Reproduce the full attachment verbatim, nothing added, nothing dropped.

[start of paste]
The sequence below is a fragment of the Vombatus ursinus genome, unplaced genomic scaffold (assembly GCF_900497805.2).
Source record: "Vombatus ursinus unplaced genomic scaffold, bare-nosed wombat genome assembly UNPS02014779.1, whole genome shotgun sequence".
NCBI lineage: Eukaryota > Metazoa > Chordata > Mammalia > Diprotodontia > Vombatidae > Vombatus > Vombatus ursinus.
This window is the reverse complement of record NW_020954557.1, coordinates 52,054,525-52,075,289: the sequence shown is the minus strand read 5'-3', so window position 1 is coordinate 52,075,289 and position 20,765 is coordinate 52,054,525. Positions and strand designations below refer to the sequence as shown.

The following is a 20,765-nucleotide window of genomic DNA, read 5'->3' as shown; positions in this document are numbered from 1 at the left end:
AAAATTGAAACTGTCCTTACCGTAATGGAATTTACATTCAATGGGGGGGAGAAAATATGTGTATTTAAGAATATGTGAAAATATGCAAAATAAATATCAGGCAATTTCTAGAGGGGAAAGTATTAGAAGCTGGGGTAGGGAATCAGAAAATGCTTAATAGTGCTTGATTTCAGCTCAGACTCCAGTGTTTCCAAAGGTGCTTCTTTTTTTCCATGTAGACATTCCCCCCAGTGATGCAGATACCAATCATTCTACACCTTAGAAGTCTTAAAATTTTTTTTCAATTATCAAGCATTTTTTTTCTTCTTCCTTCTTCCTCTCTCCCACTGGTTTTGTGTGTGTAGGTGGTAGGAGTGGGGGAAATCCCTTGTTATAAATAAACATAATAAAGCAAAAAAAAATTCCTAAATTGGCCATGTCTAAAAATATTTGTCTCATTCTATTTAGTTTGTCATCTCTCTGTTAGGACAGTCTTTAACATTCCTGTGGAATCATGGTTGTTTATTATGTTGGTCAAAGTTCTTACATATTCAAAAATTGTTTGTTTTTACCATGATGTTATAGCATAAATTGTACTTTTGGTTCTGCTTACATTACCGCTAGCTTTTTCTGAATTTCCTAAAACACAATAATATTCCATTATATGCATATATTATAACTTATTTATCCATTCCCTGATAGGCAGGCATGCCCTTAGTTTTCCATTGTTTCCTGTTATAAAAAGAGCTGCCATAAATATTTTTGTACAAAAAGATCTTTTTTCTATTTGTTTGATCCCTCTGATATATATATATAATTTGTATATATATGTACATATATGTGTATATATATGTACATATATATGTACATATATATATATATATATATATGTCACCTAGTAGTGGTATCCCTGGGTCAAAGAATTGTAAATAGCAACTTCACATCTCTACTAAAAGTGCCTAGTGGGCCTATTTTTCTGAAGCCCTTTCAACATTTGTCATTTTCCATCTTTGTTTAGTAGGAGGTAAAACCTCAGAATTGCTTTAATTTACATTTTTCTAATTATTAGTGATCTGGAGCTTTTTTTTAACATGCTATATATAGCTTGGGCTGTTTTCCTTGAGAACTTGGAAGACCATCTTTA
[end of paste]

The sequence below is a fragment of the Vombatus ursinus genome, unplaced genomic scaffold (assembly GCF_900497805.2).
Source record: "Vombatus ursinus unplaced genomic scaffold, bare-nosed wombat genome assembly UNPS02014779.1, whole genome shotgun sequence".
NCBI lineage: Eukaryota > Metazoa > Chordata > Mammalia > Diprotodontia > Vombatidae > Vombatus > Vombatus ursinus.
This window is the reverse complement of record NW_020954557.1, coordinates 52,054,525-52,075,289: the sequence shown is the minus strand read 5'-3', so window position 1 is coordinate 52,075,289 and position 20,765 is coordinate 52,054,525. Positions and strand designations below refer to the sequence as shown.

The following is a 20,765-nucleotide window of genomic DNA, read 5'->3' as shown; positions in this document are numbered from 1 at the left end:
AAAATTGAAACTGTCCTTACCGTAATGGAATTTACATTCAATGGGGGGGAGAAAATATGTGTATTTAAGAATATGTGAAAATATGCAAAATAAATATCAGGCAATTTCTAGAGGGGAAAGTATTAGAAGCTGGGGTAGGGAATCAGAAAATGCTTAATAGTGCTTGATTTCAGCTCAGACTCCAGTGTTTCCAAAGGTGCTTCTTTTTTTCCATGTAGACATTCCCCCCAGTGATGCAGATACCAATCATTCTACACCTTAGAAGTCTTAAAATTTTTTTTCAATTATCAAGCATTTTTTTTCTTCTTCCTTCTTCCTCTCTCCCACTGGTTTTGTGTGTGTAGGTGGTAGGAGTGGGGGAAATCCCTTGTTATAAATAAACATAATAAAGCAAAAAAAAATTCCTAAATTGGCCATGTCTAAAAATATTTGTCTCATTCTATTTAGTTTGTCATCTCTCTGTTAGGACAGTCTTTAACATTCCTGTGGAATCATGGTTGTTTATTATGTTGGTCAAAGTTCTTACATATTCAAAAATTGTTTGTTTTTACCATGATGTTATAGCATAAATTGTACTTTTGGTTCTGCTTACATTACCGCTAGCTTTTTCTGAATTTCCTAAAACACAATAATATTCCATTATATGCATATATTATAACTTATTTATCCATTCCCTGATAGGCAGGCATGCCCTTAGTTTTCCATTGTTTCCTGTTATAAAAAGAGCTGCCATAAATATTTTTGTACAAAAAGATCTTTTTTCTATTTGTTTGATCCCTCTGATATATATATATAATTTGTATATATATGTACATATATGTGTATATATATGTACATATATATGTACATATATATATATATATATATATGTCACCTAGTAGTGGTATCCCTGGGTCAAAGAATTGTAAATAGCAACTTCACATCTCTACTAAAAGTGCCTAGTGGGCCTATTTTTCTGAAGCCCTTTCAACATTTGTCATTTTCCATCTTTGTTTAGTAGGAGGTAAAACCTCAGAATTGCTTTAATTTACATTTTTCTAATTATTAGTGATCTGGAGCTTTTTTTTAACATGCTATATATAGCTTGGGCTGTTTTCCTTGAGAACTTGGAAGACCATCTTTA